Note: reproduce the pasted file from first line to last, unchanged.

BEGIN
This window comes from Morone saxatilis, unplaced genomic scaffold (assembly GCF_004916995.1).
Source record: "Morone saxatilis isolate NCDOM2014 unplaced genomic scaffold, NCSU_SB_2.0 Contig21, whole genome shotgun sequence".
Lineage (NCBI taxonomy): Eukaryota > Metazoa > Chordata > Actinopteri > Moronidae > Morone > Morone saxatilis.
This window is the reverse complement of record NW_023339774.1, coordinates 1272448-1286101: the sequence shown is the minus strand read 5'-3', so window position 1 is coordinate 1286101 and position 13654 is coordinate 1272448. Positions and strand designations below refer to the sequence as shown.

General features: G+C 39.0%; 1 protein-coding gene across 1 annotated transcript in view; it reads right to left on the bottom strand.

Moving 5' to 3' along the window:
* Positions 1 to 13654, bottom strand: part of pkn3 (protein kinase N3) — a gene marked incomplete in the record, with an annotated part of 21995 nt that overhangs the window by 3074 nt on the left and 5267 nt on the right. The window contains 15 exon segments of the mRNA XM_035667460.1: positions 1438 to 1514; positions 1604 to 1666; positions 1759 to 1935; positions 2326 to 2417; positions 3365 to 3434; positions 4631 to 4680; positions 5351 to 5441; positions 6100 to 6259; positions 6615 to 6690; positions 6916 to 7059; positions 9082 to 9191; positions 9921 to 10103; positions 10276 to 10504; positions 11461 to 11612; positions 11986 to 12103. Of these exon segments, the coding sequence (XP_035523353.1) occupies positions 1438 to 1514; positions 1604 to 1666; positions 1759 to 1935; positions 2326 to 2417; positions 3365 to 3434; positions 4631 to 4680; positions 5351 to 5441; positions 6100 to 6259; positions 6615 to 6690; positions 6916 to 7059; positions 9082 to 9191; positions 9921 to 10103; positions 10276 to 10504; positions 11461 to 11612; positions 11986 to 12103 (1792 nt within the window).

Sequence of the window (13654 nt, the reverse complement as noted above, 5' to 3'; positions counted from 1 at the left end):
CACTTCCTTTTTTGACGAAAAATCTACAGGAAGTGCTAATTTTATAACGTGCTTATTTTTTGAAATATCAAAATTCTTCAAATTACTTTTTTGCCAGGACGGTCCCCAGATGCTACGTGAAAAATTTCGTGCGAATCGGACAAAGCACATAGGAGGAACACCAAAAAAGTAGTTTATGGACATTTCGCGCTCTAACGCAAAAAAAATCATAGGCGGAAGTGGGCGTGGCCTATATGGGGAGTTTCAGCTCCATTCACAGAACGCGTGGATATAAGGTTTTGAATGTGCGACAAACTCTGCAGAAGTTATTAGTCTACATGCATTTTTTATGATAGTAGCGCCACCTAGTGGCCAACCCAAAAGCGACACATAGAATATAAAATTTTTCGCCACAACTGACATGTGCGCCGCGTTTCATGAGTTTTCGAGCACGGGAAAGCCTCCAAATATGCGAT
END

This window comes from Morone saxatilis, unplaced genomic scaffold (assembly GCF_004916995.1).
Source record: "Morone saxatilis isolate NCDOM2014 unplaced genomic scaffold, NCSU_SB_2.0 Contig21, whole genome shotgun sequence".
Lineage (NCBI taxonomy): Eukaryota > Metazoa > Chordata > Actinopteri > Moronidae > Morone > Morone saxatilis.
This window is the reverse complement of record NW_023339774.1, coordinates 1272448-1286101: the sequence shown is the minus strand read 5'-3', so window position 1 is coordinate 1286101 and position 13654 is coordinate 1272448. Positions and strand designations below refer to the sequence as shown.

General features: G+C 39.0%; 1 protein-coding gene across 1 annotated transcript in view; it reads right to left on the bottom strand.

Moving 5' to 3' along the window:
* Positions 1 to 13654, bottom strand: part of pkn3 (protein kinase N3) — a gene marked incomplete in the record, with an annotated part of 21995 nt that overhangs the window by 3074 nt on the left and 5267 nt on the right. The window contains 15 exon segments of the mRNA XM_035667460.1: positions 1438 to 1514; positions 1604 to 1666; positions 1759 to 1935; positions 2326 to 2417; positions 3365 to 3434; positions 4631 to 4680; positions 5351 to 5441; positions 6100 to 6259; positions 6615 to 6690; positions 6916 to 7059; positions 9082 to 9191; positions 9921 to 10103; positions 10276 to 10504; positions 11461 to 11612; positions 11986 to 12103. Of these exon segments, the coding sequence (XP_035523353.1) occupies positions 1438 to 1514; positions 1604 to 1666; positions 1759 to 1935; positions 2326 to 2417; positions 3365 to 3434; positions 4631 to 4680; positions 5351 to 5441; positions 6100 to 6259; positions 6615 to 6690; positions 6916 to 7059; positions 9082 to 9191; positions 9921 to 10103; positions 10276 to 10504; positions 11461 to 11612; positions 11986 to 12103 (1792 nt within the window).

Sequence of the window (13654 nt, the reverse complement as noted above, 5' to 3'; positions counted from 1 at the left end):
CACTTCCTTTTTTGACGAAAAATCTACAGGAAGTGCTAATTTTATAACGTGCTTATTTTTTGAAATATCAAAATTCTTCAAATTACTTTTTTGCCAGGACGGTCCCCAGATGCTACGTGAAAAATTTCGTGCGAATCGGACAAAGCACATAGGAGGAACACCAAAAAAGTAGTTTATGGACATTTCGCGCTCTAACGCAAAAAAAATCATAGGCGGAAGTGGGCGTGGCCTATATGGGGAGTTTCAGCTCCATTCACAGAACGCGTGGATATAAGGTTTTGAATGTGCGACAAACTCTGCAGAAGTTATTAGTCTACATGCATTTTTTATGATAGTAGCGCCACCTAGTGGCCAACCCAAAAGCGACACATAGAATATAAAATTTTTCGCCACAACTGACATGTGCGCCGCGTTTCATGAGTTTTCGAGCACGGGAAAGCCTCCAAATATGCGAT